Actually using video games to teach: "Playing to Learn"

This looks like a promise link/topic for ENGL 516 for the winter term: via Confessions of an Aca/Fan, I learned about Playing to Learn by David Hutchison. Henry Jenkins has a long post/interview with Hutchison; this links to “part one” of the interview, and I’m sure that a part two (maybe more) will come after this. Here’s a quote from Jenkins blog that indicates to me how this might all fit into this stuff:

Hutchinson’s book promises over 100 game activities appropriate for classroom use, a selection that spans across academic subjects (language arts, mathematics, science, social studies, history, geography, health & physical education, drama, music, visual arts, computers, and business) and grade levels (including both elementary and high school). Writers like James Paul Gee, Kurt Squire, xx and David Shaffer, have made the conceptual argument for the pedagogical value of games; our own Education Arcade has been one of a number of academic research projects focused on designing, prototyping, and field testing games for instructional purposes; Hutchinson’s focus is on what we can do in our schools right now, using projects already on the market, to tap student and teacher interests in games. In the course of the collection, the models many different conceptual approaches for thinking about games — including many designed to foster core media literacy skills. The result is a book which will be valuable to classroom teachers or for that matter, parents who want to engage their children in meaningful conversations about the place of games in their lives and about how games structure the way we see the world.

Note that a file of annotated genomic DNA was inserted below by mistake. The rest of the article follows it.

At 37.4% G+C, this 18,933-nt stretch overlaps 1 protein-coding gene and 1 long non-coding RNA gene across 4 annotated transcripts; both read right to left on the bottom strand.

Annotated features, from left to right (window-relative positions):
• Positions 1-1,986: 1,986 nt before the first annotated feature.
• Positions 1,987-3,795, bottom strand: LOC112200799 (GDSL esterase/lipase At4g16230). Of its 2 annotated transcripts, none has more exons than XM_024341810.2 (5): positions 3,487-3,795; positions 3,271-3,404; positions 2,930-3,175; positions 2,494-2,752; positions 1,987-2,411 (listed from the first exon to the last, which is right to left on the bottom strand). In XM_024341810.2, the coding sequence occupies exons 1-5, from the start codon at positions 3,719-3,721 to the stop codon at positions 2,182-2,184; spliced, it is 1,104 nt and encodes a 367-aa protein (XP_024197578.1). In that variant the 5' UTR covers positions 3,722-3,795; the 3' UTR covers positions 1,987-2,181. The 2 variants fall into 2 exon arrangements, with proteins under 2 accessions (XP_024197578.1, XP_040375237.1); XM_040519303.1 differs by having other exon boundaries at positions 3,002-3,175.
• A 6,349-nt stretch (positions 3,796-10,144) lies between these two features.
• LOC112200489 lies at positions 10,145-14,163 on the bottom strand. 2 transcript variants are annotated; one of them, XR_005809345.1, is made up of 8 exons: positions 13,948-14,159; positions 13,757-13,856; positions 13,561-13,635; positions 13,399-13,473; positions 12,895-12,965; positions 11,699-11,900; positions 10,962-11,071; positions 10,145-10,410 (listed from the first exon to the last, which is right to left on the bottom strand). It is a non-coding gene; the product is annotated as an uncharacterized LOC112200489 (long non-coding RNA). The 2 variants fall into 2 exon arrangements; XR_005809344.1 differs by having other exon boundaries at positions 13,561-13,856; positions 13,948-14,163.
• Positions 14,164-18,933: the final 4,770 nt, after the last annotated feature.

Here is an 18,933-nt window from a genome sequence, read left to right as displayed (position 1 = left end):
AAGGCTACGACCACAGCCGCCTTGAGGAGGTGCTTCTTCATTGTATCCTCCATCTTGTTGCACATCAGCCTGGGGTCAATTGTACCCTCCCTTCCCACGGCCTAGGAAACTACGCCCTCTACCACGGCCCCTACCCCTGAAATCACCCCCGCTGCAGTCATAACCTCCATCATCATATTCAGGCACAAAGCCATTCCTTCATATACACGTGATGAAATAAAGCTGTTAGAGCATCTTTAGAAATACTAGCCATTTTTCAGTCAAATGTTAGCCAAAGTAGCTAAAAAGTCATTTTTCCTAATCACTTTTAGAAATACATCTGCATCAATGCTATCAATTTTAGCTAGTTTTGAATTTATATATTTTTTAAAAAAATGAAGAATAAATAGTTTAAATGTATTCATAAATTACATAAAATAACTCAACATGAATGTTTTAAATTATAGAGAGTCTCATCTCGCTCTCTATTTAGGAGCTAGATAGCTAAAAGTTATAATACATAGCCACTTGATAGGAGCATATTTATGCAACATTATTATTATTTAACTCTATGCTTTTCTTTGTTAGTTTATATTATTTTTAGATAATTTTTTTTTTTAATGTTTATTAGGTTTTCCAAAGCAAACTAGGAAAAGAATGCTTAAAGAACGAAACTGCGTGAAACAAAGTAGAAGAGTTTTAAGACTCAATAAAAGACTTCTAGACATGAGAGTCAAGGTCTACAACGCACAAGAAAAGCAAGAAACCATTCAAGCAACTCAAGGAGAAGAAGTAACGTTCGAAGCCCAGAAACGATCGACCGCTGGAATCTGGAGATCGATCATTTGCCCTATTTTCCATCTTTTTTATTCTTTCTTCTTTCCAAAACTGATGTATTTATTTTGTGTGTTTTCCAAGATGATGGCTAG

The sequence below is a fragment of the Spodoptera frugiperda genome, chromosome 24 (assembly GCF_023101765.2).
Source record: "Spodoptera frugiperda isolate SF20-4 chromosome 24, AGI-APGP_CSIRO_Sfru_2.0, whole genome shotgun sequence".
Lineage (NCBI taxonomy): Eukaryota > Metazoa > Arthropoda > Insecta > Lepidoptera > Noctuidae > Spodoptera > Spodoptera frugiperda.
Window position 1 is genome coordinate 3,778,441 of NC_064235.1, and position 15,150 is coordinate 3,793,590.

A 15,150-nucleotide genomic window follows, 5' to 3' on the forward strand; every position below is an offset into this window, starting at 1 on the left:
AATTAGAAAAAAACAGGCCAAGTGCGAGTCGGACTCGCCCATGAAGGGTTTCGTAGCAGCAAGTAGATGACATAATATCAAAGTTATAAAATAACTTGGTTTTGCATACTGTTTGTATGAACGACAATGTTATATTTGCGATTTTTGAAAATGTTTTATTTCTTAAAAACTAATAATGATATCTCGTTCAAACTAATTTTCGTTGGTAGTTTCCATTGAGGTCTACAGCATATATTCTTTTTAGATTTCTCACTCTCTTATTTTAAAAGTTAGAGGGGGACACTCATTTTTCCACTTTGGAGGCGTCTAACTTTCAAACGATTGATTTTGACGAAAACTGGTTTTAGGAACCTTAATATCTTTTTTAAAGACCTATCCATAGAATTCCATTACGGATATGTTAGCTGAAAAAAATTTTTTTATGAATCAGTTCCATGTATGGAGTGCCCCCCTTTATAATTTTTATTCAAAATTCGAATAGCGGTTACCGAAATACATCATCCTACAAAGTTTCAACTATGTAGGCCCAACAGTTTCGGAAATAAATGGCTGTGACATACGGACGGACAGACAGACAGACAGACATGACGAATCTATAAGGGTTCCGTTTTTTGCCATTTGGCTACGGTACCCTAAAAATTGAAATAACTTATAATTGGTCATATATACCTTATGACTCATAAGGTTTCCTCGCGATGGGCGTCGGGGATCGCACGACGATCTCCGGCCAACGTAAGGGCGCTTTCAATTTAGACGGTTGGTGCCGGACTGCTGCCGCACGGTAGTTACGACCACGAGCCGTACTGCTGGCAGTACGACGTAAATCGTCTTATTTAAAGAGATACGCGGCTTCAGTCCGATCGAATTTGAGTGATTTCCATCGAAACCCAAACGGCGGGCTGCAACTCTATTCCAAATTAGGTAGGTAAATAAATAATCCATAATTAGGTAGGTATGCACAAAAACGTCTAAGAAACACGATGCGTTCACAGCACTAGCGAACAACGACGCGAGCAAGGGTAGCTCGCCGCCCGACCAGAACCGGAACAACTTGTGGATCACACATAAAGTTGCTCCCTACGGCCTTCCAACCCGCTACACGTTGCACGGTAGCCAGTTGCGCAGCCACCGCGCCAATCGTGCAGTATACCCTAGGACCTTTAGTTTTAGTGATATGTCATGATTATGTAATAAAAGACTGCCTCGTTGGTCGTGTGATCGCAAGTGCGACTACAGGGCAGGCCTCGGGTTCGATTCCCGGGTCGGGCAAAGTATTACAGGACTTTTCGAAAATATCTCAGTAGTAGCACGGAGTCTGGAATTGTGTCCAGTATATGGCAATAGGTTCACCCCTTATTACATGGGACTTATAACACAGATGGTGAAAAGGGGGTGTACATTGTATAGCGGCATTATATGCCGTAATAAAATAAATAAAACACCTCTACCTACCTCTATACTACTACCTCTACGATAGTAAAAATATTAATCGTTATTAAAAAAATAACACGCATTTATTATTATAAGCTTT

Sounds cool to me, and as the parent of a child who plays plenty of video games, it might be something I pick up for my own purposes, too.

This entry was posted in Teaching. Bookmark the permalink.